"Time for a new industrial policy for Sweden"

  • 2021-09-15
  • 15:10
  • News

“Time for a new industrial policy for Sweden”

Climate transition initiatives and electrification are now progressing rapidly in Swedish industry. We are proud of that, but unfortunately politics is often far behind. That is why we today are presenting a new reform agenda.
– We create real climate benefits every day, but now politics must give us the right conditions to continue to dare to invest here in Sweden, says Maria Sunér, CEO of Svemin.

With less than a year left until the Riksdag election, fourteen industry and employers’ organisations in the Swedish industry present a common platform – “The Industry’s Reform Agenda: We are leading the sustainable change” – which is addressed to all parties in the Riksdag.

Maria Sunér, who has led the work on the agenda, states that it is high time for a new consensus between politicians, authorities and Swedish industry to lift Sweden as an industrial nation, create sustainable growth and to rectify the system errors that stand in the way of this.

The reform agenda contains twelve areas for reform. At the top of the reform list is the desire for effective permit examinations.

– Sweden’s dated and dysfunctional system is a stumbling block for a necessary development of activities that are important to society, not least the climate transition. If Sweden is to have a chance of coping with the climate transition, a radical improvement of the permit processes is required. Today’s permit processes are characterised by both ambiguity and inefficiency. It is not legally certain, she says.

The highly topical cement crisis puts the finger on the infected intersection between ideological environmental ambition and the real adjustment work carried out by Swedish industry.

– We need a strong Swedish industrial policy that sees the big picture and does not slow down the transition. We need long-term and predictable solutions to the permit processes and a power supply that works. We must also address the competence shortages and bottlenecks in the labor market, says Maria Sunér.

Political action is urgent

– Ambitious investment plans in the industry that can make Sweden a world leader in climate-neutral raw materials risk being lost if nothing is done from politics. It is time for a new industrial policy for Sweden, she says.

Some of our suggestions for achieving efficient permitting processes:

  • Change the procedural rules of the Environmental Code and clarify the roles of applicants, relevant authorities and courts
  • Amend the Environmental Code so that existing activities are, as a general rule, examined through change permits
  • The focus must be on the main environmental issues – not details
  • Ensure that the interest in societal benefits and sustainable development is better utilised in the examination

Read more about the industry’s other reform areas and proposals here (Swedish).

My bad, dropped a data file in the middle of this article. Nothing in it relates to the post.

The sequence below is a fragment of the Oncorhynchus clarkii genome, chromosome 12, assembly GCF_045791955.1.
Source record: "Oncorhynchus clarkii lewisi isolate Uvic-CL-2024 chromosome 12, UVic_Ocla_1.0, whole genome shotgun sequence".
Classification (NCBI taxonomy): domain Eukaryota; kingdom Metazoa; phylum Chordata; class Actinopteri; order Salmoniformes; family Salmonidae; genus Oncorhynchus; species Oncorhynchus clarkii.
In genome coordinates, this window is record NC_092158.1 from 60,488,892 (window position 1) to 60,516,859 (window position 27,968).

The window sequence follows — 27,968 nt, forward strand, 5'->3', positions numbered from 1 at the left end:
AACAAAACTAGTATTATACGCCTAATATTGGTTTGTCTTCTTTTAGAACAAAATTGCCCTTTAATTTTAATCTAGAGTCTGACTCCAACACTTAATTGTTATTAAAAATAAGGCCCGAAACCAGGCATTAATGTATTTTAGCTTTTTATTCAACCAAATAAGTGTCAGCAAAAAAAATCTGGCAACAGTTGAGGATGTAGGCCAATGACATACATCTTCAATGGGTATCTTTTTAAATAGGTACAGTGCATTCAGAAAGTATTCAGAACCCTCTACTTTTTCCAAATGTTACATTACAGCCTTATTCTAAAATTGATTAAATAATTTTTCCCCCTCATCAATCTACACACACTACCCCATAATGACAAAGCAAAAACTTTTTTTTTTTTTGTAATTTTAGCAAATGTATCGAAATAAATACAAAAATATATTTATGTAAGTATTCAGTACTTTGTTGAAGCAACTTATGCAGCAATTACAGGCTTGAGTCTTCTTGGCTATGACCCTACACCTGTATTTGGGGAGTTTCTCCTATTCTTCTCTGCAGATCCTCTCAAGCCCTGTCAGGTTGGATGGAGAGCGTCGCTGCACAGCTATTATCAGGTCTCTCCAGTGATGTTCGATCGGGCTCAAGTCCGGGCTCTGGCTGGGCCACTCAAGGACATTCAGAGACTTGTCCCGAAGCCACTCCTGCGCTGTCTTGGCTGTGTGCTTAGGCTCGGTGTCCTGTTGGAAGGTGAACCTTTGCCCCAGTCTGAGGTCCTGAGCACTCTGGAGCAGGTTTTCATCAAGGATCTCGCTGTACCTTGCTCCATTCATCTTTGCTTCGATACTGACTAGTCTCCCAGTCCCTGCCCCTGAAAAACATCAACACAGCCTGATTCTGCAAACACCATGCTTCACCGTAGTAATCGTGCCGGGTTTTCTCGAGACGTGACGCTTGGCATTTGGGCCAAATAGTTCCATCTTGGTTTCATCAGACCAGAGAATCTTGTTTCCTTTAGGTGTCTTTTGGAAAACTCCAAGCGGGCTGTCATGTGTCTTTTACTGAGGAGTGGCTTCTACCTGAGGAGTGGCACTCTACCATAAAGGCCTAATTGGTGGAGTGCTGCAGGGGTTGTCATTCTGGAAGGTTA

About the Industry’s Reform Agenda

The industry’s reform agenda has been developed by 14 leading industry and employer organisations and consists of twelve reform areas. All twelve reform areas are connected and need to be addressed if the industry is to accelerate growth, if we succeed in this, the industry can continue to contribute to Sweden and Swedish welfare in the future. The industry reform agenda can be downloaded here (Swe.)

Behind the reform agenda are:

  • Byggmaterialindustrierna (The Construction Materials Industries)
  • Gröna arbetsgivare (The Swedish Federation of Green Employers)
  • Grafiska Företagen (The Swedish Graphic Industries Federation)
  • IKEM – Innovations- och Kemiindustrierna (Innovation and Chemical Industries in Sweden)
  • Industriarbetsgivarna (The Swedish Association of Industrial Employers)
  • Jernkontoret (The Swedish Iron and Steel Producers’ Association)
  • Livsmedelsföretagen (The Swedish Food Federation)
  • SBMI, Sveriges Bergmaterialindustri (Swedish Aggregates Producers Association)
  • Skogsindustrierna (The Swedish Forest Industries Federation)
  • Svemin (The Swedish Association of Mines, Mineral and Metal Producers)
  • Teknikföretagen (The Association of Swedish Engineering Industries)
  • TEKO, Sveriges Textil- och Modeföretag, (The Swedish Trade and Employers’ Association for Textile and Fashion Industry)
  • TMF, Trä- och Möbelföretagen, (The Swedish Federation of Wood and Furniture Industry)
  • Återvinningsindustrierna (The Industry Organization for Private Recycling Companies in Sweden)

About Swedish industry

The industrial sector accounts for 20 percent of GDP. Approximately 800,000 people have their jobs directly and indirectly thanks to the demand for industrial companies’ production. In addition, about 185,000 people in the municipality and state are financed by taxes from industry.

Swedish industry – which generally has a smaller climate footprint than similar industries in other countries – is a global concern in that 78 percent of the value added is exports. Creating good and improved competitive conditions for Swedish industry thus contributes to increasing market shares, while at the same time countries where industry makes a larger climate footprint find it more difficult to compete.